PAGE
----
It'll indeed be interesting to see if Beijing can successfully rein in the nationalistic fervor it helped to spawn in opposition to Japan. Japan certainly isn't helping matters, as this interesting FT commentary piece points out.

The party inherited its mantle and has almost continuously held power for five decades. Media whitewashing of the war legacy thus helps bolster LDP legitimacy, while friendly reporting on current issues furthers LDP policy objectives. These include a permanent seat on the UN Security Council and rewriting Japan's pacifist constitution.

Abroad, the propaganda tactics can backfire. In China, the Japanese media's nationalistic tone and denials of war crimes helped incite massive protests, with 22m Chinese petitioning against Japan's Security Council bid and mobs attacking Japanese-owned businesses. At home, the tactics are effective at chilling public debate and defusing opposition. If a broad segment of Japanese oppose the deployment of Japanese soldiers in Iraq, the overwhelming majority of media outlets reiterate dubious official assertions that the military, known as the Self- Defence Force, is constitutionally deployed in a "non-combat zone". Amid last year's escalating violence in Iraq, however, mainstream Japanese outlets withdrew their reporters and now simply take news from official military sources. If public sympathy for Japanese taken hostage in Iraq risks embarrassing the government, the media keep repeating the official line condemning them as unpatriotic for being there against the government's will.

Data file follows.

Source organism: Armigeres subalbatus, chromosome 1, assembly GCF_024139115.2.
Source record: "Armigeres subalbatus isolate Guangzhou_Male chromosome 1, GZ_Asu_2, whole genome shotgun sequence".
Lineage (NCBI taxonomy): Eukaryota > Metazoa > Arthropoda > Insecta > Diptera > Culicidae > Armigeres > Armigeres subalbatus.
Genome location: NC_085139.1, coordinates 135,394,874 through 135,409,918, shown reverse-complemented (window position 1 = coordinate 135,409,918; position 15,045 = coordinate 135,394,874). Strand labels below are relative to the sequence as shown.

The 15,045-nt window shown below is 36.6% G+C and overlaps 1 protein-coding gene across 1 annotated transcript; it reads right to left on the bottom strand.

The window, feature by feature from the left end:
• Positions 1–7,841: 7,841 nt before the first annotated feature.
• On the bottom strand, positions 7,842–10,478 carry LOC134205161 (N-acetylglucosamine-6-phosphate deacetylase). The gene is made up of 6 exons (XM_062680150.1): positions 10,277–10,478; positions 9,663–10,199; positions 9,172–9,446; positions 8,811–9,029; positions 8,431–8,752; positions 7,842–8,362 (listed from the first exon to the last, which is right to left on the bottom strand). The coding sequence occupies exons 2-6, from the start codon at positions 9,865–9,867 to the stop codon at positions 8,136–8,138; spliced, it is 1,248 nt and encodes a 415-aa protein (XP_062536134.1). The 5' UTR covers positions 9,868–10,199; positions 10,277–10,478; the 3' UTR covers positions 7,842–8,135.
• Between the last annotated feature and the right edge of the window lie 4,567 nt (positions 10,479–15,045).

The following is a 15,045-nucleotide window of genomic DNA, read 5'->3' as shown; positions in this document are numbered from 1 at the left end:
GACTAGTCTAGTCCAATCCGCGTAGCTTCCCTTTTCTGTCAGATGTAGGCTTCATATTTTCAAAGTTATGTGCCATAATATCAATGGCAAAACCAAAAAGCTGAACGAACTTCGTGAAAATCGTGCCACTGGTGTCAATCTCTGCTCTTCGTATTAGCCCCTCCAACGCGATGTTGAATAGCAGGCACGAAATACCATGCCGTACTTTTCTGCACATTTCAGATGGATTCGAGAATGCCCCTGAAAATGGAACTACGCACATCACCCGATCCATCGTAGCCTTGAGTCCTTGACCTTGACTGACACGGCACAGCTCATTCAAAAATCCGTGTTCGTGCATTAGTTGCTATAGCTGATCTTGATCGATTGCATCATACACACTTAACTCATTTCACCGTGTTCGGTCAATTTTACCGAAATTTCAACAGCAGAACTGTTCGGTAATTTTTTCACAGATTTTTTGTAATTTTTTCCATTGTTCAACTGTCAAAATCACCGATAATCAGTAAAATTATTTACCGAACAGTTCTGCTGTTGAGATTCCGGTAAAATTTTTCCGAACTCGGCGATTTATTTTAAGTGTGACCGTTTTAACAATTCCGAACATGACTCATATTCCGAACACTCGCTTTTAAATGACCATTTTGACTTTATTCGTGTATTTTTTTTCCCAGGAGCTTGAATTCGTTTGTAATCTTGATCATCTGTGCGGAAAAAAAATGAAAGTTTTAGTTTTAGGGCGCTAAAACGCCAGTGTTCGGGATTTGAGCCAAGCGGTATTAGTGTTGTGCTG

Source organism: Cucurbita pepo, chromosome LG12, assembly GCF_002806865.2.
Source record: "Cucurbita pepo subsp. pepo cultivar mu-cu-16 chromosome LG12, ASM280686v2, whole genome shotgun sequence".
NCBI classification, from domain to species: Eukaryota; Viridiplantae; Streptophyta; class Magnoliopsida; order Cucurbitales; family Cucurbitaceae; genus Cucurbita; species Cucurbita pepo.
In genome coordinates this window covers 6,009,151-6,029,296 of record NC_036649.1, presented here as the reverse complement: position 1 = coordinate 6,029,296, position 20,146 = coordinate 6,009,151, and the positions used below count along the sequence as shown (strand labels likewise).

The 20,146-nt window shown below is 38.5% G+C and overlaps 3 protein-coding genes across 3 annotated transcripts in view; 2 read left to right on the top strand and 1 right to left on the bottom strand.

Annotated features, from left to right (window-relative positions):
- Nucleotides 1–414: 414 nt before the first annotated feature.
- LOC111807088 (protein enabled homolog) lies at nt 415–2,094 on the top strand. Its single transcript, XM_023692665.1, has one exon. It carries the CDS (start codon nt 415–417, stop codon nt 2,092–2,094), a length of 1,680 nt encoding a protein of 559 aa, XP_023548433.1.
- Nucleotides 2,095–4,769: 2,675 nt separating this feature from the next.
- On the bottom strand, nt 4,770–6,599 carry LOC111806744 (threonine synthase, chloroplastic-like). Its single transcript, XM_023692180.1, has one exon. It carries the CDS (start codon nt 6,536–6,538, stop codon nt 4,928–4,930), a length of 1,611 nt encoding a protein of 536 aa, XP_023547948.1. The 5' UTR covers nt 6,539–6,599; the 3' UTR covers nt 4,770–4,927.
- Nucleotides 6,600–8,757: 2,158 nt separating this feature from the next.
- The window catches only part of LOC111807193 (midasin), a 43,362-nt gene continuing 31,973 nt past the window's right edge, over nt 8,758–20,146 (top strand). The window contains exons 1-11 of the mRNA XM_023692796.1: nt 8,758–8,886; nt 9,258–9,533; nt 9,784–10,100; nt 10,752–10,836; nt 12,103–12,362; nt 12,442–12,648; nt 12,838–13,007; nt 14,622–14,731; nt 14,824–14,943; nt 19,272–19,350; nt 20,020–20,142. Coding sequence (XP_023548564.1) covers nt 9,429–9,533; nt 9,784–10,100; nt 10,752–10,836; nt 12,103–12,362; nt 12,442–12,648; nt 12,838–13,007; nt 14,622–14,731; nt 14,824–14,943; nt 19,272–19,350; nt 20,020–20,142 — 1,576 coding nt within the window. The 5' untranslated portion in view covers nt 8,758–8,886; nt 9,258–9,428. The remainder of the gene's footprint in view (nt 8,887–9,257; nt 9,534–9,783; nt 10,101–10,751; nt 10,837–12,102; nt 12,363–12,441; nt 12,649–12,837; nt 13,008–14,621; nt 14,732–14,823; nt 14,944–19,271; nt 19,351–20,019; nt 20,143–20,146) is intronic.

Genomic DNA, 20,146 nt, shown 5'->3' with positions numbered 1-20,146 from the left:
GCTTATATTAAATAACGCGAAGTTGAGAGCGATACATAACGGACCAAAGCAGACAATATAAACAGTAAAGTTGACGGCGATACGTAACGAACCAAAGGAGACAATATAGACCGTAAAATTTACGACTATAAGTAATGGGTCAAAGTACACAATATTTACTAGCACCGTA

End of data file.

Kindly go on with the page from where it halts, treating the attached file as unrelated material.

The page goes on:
I suspect that these feelings of intense nationalism have transcended the control of the governments that coaxed them into being. Divisions between Japan and China are naturally deepening as the two powers compete over resources and influence, and Japan's return to a more proactive foreign policy has stirred up resentment in mainland China and Korea over past colonial abuses.